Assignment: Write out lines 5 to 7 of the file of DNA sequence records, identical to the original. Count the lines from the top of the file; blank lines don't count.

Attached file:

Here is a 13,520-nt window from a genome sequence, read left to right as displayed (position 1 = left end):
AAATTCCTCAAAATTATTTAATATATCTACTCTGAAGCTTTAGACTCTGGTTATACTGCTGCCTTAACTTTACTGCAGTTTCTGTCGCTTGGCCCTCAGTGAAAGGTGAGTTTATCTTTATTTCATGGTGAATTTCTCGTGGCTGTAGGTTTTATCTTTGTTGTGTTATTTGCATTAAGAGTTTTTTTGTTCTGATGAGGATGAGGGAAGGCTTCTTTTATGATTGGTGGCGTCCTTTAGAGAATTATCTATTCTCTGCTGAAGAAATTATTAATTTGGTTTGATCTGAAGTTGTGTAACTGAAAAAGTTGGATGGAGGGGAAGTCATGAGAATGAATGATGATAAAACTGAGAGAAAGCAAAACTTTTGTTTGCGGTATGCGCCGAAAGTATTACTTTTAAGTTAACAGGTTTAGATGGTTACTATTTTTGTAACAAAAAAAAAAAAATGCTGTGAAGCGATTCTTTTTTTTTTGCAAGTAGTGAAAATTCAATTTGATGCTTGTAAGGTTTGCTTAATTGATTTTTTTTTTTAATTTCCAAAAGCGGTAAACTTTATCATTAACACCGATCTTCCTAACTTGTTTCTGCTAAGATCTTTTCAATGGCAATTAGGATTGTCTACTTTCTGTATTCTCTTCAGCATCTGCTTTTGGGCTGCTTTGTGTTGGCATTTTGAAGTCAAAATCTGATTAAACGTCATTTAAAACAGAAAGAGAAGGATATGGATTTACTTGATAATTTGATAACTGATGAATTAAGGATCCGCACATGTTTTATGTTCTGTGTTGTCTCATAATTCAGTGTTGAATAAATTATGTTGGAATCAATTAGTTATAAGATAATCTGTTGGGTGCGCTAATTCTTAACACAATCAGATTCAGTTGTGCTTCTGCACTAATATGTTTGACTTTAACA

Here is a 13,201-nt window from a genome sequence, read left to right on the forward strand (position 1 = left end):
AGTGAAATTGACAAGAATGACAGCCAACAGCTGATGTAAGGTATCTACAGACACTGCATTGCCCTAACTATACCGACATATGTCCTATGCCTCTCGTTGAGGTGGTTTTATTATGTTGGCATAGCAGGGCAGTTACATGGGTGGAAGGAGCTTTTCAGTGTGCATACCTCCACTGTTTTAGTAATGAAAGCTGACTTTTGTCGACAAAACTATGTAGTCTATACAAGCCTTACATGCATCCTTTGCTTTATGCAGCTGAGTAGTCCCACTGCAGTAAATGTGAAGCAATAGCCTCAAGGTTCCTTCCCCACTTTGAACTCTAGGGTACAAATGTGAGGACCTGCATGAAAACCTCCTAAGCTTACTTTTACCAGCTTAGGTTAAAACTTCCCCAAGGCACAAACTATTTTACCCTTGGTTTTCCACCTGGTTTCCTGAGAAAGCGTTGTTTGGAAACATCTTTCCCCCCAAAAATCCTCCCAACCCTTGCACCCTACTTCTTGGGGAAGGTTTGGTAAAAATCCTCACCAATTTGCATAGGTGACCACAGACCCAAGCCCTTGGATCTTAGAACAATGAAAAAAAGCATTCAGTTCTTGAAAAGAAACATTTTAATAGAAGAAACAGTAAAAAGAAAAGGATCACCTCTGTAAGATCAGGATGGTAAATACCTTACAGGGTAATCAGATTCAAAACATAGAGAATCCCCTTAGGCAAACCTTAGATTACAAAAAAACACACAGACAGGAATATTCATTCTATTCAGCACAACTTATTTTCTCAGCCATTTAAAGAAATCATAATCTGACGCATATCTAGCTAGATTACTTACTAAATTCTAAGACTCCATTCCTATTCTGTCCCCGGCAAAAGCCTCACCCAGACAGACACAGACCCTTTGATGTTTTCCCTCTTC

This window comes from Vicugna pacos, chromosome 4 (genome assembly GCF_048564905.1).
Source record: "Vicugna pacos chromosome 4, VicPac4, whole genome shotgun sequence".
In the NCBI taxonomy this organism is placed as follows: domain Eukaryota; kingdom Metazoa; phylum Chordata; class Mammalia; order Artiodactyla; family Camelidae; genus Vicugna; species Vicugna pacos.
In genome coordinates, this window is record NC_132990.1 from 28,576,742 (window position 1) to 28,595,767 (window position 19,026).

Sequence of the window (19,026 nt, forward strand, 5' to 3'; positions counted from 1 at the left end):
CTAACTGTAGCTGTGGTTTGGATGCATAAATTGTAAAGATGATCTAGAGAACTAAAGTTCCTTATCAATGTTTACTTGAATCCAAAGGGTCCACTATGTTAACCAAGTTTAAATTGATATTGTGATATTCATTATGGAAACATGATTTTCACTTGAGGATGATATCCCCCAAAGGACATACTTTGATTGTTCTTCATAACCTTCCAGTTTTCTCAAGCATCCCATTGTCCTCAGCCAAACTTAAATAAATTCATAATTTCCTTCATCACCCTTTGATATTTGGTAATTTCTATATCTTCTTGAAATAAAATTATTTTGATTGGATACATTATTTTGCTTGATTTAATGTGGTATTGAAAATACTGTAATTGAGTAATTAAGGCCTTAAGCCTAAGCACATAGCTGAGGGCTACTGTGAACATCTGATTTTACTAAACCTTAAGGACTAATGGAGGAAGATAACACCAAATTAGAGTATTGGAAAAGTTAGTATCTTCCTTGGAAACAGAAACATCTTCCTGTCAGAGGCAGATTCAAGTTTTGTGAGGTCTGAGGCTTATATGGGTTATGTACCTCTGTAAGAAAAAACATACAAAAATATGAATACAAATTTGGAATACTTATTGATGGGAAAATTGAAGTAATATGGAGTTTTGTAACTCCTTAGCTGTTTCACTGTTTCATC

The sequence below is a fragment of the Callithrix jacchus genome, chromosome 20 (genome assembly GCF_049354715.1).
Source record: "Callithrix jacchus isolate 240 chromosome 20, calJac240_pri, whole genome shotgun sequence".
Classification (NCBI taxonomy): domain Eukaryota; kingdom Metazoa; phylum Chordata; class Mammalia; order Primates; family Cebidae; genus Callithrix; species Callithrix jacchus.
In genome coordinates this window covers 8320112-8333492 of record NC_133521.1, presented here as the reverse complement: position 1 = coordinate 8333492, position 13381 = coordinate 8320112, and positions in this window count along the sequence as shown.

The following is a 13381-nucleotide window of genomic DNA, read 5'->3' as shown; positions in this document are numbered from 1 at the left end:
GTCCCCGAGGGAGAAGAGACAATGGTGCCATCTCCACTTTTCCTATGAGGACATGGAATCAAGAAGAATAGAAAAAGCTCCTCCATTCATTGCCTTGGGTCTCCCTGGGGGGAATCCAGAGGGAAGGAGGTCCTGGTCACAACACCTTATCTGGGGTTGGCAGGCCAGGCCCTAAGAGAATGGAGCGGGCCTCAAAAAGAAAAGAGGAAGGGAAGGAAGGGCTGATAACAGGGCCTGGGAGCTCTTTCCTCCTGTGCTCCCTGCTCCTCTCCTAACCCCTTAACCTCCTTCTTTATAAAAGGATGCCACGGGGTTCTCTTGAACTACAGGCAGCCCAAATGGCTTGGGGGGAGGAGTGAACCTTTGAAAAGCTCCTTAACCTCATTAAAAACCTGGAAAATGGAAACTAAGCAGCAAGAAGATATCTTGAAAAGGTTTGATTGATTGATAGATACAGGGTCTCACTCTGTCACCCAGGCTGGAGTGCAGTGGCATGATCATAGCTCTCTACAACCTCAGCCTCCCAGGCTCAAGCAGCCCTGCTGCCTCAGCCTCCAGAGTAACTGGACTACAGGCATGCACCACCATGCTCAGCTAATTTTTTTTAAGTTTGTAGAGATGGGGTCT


This window comes from Vicugna pacos, chromosome 4 (genome assembly GCF_048564905.1).
Source record: "Vicugna pacos chromosome 4, VicPac4, whole genome shotgun sequence".
In the NCBI taxonomy this organism is placed as follows: domain Eukaryota; kingdom Metazoa; phylum Chordata; class Mammalia; order Artiodactyla; family Camelidae; genus Vicugna; species Vicugna pacos.